The NHS Confederation has urged local government and the health service to collaborate over social care in the event of cutbacks.
In a bid to get "the maximum bang for every buck" deputy director of policy Jo Webber said that local government and NHS must work together.
But concerns have been expressed by experts that older people may seek help from the NHS following cuts to social care services.
Spending on health services is set to rise to £114bn by the end of the next four years from £104bn this year.
Social care will receive an extra £1bn a year taken from NHS funds as part of an overall £2bn of extra funding every year by 2014/15.
But this is set against a backdrop of 26% cuts in central government funding to local councils over the next four years.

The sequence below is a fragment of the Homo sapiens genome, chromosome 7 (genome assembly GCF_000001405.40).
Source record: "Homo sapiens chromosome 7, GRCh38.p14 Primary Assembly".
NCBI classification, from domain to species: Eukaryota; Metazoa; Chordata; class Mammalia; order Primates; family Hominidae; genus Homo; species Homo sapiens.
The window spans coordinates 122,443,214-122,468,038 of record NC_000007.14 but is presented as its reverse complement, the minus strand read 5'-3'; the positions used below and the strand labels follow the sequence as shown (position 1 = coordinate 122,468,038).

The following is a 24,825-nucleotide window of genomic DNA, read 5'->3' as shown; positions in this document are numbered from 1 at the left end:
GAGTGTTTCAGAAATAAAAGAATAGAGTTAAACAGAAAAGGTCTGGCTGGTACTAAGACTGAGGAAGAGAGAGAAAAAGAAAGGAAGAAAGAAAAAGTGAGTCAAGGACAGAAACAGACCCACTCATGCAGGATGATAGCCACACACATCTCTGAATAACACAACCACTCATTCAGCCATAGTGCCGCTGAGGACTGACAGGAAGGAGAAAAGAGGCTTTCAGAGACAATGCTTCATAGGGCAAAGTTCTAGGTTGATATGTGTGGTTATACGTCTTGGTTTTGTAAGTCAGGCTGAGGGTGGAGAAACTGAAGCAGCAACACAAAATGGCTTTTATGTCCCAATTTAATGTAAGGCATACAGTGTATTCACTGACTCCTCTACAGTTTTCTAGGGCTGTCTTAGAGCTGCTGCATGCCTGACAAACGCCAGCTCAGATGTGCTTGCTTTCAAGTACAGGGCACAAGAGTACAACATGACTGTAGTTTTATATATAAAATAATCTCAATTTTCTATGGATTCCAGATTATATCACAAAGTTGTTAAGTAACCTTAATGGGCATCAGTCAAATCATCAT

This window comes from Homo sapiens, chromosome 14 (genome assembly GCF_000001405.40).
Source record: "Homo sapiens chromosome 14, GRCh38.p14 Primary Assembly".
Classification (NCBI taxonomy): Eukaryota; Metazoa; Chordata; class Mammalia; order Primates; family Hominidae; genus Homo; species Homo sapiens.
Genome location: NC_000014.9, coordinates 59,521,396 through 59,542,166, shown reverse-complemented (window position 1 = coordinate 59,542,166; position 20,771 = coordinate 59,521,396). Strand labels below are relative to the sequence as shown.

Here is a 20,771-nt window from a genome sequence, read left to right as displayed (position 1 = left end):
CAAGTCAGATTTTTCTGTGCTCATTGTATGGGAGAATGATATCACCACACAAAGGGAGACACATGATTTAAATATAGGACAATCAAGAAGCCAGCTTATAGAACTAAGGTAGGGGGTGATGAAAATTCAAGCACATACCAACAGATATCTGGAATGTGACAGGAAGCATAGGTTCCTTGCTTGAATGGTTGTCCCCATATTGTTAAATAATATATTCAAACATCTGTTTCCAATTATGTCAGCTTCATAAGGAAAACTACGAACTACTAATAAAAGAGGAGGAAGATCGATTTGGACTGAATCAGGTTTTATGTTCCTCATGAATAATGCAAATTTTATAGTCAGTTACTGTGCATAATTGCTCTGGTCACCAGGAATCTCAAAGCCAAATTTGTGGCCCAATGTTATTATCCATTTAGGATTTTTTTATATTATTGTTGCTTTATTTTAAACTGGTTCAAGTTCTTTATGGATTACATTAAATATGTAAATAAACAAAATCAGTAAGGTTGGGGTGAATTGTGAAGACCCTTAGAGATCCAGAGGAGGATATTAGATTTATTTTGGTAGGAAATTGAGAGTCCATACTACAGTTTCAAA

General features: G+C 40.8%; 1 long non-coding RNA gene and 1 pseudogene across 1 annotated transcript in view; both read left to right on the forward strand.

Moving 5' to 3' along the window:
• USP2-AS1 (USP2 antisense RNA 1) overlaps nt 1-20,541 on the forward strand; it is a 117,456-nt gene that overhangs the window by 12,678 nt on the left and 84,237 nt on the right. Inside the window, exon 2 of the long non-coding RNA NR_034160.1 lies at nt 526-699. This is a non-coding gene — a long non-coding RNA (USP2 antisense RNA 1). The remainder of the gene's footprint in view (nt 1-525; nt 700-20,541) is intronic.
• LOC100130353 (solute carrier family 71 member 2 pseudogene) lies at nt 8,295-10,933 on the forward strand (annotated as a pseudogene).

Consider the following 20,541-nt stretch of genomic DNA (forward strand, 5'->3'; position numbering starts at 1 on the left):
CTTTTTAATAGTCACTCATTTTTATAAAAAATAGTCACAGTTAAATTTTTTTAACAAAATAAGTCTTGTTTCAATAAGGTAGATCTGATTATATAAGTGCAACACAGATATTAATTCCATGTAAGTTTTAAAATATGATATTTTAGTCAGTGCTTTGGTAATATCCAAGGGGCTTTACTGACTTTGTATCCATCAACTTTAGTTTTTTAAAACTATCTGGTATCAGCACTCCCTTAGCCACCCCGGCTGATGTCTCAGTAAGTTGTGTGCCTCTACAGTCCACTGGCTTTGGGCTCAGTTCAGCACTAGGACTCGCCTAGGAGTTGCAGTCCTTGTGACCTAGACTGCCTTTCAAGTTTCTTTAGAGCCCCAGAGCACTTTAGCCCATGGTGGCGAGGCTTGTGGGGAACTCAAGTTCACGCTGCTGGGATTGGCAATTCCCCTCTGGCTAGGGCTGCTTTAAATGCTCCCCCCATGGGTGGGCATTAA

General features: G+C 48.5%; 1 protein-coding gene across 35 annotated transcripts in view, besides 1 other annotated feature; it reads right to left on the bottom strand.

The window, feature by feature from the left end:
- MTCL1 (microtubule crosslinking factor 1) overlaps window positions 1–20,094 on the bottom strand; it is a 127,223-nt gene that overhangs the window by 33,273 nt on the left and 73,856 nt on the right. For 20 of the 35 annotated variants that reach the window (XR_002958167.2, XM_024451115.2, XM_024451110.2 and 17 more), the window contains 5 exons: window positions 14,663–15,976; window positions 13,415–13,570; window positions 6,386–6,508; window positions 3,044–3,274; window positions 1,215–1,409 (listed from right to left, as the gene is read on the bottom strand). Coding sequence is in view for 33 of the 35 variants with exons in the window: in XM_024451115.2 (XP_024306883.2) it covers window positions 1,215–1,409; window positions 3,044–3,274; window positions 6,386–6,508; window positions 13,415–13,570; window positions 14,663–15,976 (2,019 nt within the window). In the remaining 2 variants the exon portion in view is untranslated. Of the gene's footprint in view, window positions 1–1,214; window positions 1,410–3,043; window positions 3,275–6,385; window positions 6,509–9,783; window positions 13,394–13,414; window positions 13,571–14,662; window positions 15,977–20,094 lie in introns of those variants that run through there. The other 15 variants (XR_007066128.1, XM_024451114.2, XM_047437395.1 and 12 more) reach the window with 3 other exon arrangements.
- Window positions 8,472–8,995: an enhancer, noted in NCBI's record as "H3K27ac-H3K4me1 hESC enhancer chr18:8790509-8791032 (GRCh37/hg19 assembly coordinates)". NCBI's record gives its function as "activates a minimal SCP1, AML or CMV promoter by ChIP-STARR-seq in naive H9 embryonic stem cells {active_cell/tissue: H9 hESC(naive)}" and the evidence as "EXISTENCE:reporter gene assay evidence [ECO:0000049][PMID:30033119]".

And, while health spending will be protected in the immediate future, the NHS is still expected to find "efficiency savings" of £15bn to £20bn.
Speaking in Manchester at the National Children and Adult Services Conference, Ms Webber said: "This winter is likely to bring the first real test of the impact this spending squeeze is going to have on the vulnerable and elderly, and the services they rely on.
"Simply shunting costs from one part of the system will prove to be a totally inadequate response to the challenge of caring for elderly people."